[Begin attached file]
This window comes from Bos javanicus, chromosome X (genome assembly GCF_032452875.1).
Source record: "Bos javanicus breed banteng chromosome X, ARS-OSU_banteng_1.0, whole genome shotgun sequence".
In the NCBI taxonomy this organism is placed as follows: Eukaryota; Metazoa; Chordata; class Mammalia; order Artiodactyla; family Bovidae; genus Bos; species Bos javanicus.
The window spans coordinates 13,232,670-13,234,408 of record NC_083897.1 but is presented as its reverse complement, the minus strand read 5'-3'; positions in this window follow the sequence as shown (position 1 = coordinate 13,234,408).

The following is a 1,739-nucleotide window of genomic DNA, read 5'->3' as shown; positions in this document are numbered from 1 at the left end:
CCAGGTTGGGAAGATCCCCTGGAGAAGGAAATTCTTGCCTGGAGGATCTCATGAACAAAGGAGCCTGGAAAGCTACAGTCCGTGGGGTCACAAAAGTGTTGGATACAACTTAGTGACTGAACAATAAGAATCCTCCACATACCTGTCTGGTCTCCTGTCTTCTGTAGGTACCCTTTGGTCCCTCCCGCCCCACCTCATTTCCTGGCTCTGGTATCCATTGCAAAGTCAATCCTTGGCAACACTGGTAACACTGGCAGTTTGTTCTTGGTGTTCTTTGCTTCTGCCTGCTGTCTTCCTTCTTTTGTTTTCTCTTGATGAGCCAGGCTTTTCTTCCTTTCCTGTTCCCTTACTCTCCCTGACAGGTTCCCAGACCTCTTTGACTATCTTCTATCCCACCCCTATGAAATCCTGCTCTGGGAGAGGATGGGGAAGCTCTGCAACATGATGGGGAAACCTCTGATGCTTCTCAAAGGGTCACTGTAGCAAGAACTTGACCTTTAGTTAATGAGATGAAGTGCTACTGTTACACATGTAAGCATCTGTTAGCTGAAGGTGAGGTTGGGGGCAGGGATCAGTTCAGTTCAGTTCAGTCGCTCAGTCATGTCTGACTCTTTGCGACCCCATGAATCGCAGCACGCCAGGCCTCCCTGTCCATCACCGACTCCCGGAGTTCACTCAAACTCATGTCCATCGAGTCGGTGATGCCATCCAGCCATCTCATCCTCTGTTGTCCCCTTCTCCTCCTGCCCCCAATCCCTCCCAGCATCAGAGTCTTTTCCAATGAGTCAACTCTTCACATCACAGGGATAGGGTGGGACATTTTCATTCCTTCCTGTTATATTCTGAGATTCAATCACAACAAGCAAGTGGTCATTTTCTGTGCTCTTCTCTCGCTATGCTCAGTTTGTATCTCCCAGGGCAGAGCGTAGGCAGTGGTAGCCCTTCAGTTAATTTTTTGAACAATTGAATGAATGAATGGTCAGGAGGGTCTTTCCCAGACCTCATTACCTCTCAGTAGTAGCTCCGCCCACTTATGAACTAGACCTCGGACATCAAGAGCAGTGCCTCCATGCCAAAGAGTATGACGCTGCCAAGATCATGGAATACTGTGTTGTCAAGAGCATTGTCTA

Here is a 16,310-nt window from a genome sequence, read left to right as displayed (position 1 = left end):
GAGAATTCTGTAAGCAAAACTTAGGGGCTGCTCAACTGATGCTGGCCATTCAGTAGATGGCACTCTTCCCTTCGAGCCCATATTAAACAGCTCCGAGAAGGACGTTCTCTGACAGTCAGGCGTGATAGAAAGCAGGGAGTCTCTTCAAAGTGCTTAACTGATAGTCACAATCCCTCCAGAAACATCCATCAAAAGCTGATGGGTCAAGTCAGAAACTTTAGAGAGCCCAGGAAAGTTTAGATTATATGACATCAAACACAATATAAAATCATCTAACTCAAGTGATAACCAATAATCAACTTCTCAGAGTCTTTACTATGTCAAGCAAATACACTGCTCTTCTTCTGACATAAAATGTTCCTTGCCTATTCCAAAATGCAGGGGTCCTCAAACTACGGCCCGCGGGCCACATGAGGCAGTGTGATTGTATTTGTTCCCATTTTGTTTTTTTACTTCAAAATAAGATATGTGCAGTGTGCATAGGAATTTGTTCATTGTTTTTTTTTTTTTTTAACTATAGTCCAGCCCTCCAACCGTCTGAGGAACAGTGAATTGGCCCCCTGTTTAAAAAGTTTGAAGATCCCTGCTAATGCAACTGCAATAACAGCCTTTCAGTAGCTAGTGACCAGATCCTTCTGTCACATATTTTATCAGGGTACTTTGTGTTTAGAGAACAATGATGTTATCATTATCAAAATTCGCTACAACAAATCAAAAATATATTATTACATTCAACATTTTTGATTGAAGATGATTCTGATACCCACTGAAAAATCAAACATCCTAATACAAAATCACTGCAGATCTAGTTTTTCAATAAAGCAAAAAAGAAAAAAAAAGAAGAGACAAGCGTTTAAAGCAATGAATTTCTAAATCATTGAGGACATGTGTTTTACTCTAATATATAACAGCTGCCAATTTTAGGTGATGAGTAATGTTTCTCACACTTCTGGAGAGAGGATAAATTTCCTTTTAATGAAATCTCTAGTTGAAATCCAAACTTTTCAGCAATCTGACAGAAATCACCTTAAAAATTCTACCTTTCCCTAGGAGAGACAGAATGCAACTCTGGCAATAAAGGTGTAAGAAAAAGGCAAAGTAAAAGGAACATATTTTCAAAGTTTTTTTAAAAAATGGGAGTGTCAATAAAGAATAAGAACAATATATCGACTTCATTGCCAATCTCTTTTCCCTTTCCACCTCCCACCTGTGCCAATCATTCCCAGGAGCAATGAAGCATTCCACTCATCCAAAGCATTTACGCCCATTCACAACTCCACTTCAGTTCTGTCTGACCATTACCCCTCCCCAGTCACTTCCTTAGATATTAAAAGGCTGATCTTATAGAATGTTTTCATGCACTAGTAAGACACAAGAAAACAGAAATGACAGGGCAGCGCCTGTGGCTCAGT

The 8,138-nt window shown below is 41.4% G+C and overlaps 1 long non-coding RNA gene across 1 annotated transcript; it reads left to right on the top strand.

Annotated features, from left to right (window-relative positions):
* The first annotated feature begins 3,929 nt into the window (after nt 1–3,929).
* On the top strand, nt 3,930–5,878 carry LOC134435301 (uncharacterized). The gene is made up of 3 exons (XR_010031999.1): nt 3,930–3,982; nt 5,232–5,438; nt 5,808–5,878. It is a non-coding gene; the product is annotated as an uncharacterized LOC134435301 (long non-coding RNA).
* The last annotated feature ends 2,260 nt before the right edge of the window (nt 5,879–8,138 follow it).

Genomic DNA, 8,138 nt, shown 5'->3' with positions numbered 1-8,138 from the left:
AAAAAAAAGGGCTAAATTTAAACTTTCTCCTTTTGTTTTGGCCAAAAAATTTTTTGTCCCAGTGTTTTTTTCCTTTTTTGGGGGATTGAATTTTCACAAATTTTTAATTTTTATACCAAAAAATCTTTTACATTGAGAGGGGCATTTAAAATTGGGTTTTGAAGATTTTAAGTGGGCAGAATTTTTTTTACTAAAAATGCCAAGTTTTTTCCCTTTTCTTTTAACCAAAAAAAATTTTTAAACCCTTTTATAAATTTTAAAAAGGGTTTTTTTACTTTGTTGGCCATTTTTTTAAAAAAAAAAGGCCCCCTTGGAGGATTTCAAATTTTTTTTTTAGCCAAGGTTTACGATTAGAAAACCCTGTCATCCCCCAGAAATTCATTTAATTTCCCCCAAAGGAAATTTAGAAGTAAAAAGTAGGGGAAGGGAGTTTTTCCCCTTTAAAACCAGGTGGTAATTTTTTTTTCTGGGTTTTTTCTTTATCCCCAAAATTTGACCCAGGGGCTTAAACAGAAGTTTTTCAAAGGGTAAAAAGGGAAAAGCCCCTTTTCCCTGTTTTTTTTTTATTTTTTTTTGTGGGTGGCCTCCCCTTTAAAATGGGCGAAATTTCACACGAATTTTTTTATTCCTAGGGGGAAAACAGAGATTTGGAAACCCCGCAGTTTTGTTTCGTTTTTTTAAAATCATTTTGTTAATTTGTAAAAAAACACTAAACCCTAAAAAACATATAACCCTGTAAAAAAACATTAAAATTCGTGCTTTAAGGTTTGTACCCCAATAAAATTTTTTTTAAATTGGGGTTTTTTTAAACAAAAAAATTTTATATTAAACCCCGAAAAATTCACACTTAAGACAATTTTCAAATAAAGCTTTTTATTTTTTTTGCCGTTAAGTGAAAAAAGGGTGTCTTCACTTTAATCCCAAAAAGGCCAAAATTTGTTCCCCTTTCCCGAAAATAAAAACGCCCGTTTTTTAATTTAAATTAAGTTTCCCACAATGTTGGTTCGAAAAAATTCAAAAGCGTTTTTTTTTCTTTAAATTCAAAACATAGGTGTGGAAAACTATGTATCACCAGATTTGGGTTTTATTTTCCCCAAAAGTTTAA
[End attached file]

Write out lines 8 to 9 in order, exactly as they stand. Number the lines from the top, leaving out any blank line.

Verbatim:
GAGAATTCTGTAAGCAAAACTTAGGGGCTGCTCAACTGATGCTGGCCATTCAGTAGATGGCACTCTTCCCTTCGAGCCCATATTAAACAGCTCCGAGAAGGACGTTCTCTGACAGTCAGGCGTGATAGAAAGCAGGGAGTCTCTTCAAAGTGCTTAACTGATAGTCACAATCCCTCCAGAAACATCCATCAAAAGCTGATGGGTCAAGTCAGAAACTTTAGAGAGCCCAGGAAAGTTTAGATTATATGACATCAAACACAATATAAAATCATCTAACTCAAGTGATAACCAATAATCAACTTCTCAGAGTCTTTACTATGTCAAGCAAATACACTGCTCTTCTTCTGACATAAAATGTTCCTTGCCTATTCCAAAATGCAGGGGTCCTCAAACTACGGCCCGCGGGCCACATGAGGCAGTGTGATTGTATTTGTTCCCATTTTGTTTTTTTACTTCAAAATAAGATATGTGCAGTGTGCATAGGAATTTGTTCATTGTTTTTTTTTTTTTTTAACTATAGTCCAGCCCTCCAACCGTCTGAGGAACAGTGAATTGGCCCCCTGTTTAAAAAGTTTGAAGATCCCTGCTAATGCAACTGCAATAACAGCCTTTCAGTAGCTAGTGACCAGATCCTTCTGTCACATATTTTATCAGGGTACTTTGTGTTTAGAGAACAATGATGTTATCATTATCAAAATTCGCTACAACAAATCAAAAATATATTATTACATTCAACATTTTTGATTGAAGATGATTCTGATACCCACTGAAAAATCAAACATCCTAATACAAAATCACTGCAGATCTAGTTTTTCAATAAAGCAAAAAAGAAAAAAAAAGAAGAGACAAGCGTTTAAAGCAATGAATTTCTAAATCATTGAGGACATGTGTTTTACTCTAATATATAACAGCTGCCAATTTTAGGTGATGAGTAATGTTTCTCACACTTCTGGAGAGAGGATAAATTTCCTTTTAATGAAATCTCTAGTTGAAATCCAAACTTTTCAGCAATCTGACAGAAATCACCTTAAAAATTCTACCTTTCCCTAGGAGAGACAGAATGCAACTCTGGCAATAAAGGTGTAAGAAAAAGGCAAAGTAAAAGGAACATATTTTCAAAGTTTTTTTAAAAAATGGGAGTGTCAATAAAGAATAAGAACAATATATCGACTTCATTGCCAATCTCTTTTCCCTTTCCACCTCCCACCTGTGCCAATCATTCCCAGGAGCAATGAAGCATTCCACTCATCCAAAGCATTTACGCCCATTCACAACTCCACTTCAGTTCTGTCTGACCATTACCCCTCCCCAGTCACTTCCTTAGATATTAAAAGGCTGATCTTATAGAATGTTTTCATGCACTAGTAAGACACAAGAAAACAGAAATGACAGGGCAGCGCCTGTGGCTCAGT

The 8,138-nt window shown below is 41.4% G+C and overlaps 1 long non-coding RNA gene across 1 annotated transcript; it reads left to right on the top strand.